Former Rep. Mark Meadows, R-N.C., speaks during a forum on House and GOP Conference rules for the 118th Congress, at the FreedomWorks office in Washington, D.C., on Monday, November 14, 2022. 

Drew Angerer | Getty Images News | Getty Images

Mark Meadows, Donald Trump‘s former White House chief of staff, on Monday sought to pause an order rejecting his bid to move his Georgia criminal election interference case to federal court.

In an “emergency motion” filed Monday morning, Meadows asked a federal judge — who last week declined to move the case out of state court — to stay that order pending an appeal.

Meadows’ attorney said that “given the urgency of the matter,” he will ask the 11th Circuit U.S. Court of Appeals to pause the order unless the federal court grants his request for a stay.

“While Mr. Meadows respectfully believes the Court erred, this Court need not agree to stay the Remand Order,” his attorney wrote in the filing in U.S. District Court in Atlanta.

Early Monday afternoon, U.S. District Judge Steve Jones replied to Meadows’ emergency request by ordering Georgia prosecutors to file a brief in response by Tuesday at 12 p.m. ET.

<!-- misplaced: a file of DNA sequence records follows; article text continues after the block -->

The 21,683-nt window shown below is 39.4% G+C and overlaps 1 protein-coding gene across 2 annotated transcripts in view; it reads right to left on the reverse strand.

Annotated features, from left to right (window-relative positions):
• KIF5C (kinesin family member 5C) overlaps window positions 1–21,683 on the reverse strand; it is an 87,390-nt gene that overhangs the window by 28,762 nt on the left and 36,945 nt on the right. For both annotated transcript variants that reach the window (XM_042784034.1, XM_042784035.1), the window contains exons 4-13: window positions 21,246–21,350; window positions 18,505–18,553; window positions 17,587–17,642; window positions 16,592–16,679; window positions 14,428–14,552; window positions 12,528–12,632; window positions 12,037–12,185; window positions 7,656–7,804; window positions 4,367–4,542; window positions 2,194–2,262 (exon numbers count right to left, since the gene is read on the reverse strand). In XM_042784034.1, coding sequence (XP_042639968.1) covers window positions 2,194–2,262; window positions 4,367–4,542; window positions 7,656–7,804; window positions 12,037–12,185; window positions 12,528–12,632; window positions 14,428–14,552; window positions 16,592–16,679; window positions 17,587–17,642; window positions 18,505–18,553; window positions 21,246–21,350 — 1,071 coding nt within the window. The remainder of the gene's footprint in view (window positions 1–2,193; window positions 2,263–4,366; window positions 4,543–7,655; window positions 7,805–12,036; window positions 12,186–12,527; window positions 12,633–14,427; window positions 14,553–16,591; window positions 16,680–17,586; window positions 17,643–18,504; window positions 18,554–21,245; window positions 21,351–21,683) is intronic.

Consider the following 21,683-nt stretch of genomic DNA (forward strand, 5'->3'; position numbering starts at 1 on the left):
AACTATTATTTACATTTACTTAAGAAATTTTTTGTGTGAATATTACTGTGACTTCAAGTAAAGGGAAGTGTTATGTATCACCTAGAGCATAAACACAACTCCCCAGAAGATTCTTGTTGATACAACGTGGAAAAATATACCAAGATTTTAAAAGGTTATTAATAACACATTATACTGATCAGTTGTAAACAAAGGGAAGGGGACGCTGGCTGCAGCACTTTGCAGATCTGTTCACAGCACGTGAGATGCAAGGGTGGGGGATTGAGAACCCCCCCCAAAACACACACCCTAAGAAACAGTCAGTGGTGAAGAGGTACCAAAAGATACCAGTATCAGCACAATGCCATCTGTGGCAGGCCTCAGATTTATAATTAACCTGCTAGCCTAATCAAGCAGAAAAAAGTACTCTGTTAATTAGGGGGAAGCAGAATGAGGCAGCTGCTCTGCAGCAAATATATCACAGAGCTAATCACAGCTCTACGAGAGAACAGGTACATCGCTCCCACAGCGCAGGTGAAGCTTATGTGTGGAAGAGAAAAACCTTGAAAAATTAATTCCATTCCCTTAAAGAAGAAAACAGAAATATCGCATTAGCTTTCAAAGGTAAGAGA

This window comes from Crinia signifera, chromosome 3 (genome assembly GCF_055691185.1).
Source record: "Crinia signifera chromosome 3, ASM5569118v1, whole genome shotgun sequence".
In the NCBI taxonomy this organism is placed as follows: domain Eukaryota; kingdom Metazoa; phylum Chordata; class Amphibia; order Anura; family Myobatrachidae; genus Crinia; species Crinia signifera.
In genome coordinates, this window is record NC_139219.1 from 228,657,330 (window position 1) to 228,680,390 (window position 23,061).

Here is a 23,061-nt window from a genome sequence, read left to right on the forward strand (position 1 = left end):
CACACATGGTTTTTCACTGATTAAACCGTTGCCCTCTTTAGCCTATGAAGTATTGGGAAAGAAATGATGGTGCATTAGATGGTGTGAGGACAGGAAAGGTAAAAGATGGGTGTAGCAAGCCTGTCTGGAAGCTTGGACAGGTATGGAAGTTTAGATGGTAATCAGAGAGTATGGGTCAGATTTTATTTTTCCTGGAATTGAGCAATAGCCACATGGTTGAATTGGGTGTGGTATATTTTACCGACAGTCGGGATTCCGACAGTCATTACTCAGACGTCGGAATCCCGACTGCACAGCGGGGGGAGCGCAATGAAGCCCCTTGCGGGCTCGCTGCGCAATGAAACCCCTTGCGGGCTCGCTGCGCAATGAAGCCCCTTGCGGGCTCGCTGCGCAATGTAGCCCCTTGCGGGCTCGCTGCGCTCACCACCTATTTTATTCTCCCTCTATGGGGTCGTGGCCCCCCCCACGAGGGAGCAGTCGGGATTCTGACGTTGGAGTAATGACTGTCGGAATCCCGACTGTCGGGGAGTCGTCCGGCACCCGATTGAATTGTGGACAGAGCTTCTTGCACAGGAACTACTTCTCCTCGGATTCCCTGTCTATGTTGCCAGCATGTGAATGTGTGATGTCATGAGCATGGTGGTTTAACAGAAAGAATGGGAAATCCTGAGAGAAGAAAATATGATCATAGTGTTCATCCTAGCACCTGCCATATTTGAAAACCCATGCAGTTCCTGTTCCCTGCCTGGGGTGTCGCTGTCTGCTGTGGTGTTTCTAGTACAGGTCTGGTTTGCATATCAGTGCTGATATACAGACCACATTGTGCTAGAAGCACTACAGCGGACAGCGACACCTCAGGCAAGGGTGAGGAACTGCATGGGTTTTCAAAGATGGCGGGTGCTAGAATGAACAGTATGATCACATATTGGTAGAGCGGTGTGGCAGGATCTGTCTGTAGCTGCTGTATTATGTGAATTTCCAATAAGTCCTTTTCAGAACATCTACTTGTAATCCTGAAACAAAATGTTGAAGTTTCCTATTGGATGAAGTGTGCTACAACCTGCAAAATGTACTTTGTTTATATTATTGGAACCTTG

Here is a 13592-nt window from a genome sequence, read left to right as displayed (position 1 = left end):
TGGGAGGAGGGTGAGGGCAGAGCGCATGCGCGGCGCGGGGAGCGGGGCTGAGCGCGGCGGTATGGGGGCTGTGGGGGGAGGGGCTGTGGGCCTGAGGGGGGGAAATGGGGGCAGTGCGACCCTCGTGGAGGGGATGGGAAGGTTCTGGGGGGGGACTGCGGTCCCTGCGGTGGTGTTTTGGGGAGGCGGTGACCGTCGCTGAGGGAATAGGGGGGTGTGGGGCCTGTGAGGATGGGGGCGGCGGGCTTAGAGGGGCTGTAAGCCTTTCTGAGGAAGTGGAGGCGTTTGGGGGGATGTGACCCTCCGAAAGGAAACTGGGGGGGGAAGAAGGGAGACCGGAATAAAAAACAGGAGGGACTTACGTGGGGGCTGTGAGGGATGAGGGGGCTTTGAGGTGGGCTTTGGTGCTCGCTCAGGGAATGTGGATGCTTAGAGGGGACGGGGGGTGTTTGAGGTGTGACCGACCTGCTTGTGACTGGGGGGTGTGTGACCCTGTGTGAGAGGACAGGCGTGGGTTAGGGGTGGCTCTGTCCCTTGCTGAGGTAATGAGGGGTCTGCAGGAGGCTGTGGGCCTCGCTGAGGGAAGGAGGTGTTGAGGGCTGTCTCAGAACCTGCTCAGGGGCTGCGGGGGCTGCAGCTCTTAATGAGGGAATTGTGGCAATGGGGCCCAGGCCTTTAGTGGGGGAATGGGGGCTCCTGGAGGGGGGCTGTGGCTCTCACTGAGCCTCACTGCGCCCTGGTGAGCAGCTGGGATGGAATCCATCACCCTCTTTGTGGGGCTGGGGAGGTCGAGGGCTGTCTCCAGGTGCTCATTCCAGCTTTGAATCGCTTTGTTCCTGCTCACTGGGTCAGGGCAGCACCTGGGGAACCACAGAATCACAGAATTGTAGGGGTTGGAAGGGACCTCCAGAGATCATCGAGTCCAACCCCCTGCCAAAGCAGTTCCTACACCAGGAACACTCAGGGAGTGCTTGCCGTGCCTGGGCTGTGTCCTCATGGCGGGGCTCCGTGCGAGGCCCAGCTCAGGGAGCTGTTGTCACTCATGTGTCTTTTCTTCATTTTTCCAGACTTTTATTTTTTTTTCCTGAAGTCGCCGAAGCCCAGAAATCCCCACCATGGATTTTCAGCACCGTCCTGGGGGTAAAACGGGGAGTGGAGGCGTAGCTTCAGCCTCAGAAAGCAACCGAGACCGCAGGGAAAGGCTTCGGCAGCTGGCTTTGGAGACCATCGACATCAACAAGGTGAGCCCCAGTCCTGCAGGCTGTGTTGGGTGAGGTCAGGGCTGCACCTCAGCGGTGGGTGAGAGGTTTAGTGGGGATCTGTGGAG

Meadows is one of Trump’s 18 co-defendants in Atlanta District Attorney Fani Willis’ case, which alleges an illegal conspiracy to try to overturn Trump’s loss to President Joe Biden in Georgia’s 2020 presidential election. Meadows is charged with one count each of violating Georgia’s racketeering law and solicitation of violation of oath by a public officer.

At least four other co-defendants have also sought to remove their cases to federal court.

Meadows’ filing argued that without a stay of Jones’ order, the former White House chief could be “irreparably injured” as his prosecution charges forward in state court.

“Absent a stay, the State will continue seeking to try Meadows 42 days from now,” his attorneys wrote. “If the State gets its way, Meadows could be forced to go to trial — and could be convicted and incarcerated — before the standard timeline for a federal appeal would play out.”

They asked that “at a minimum, the Court should stay the remand order to protect Meadows from a conviction pending appeal.”

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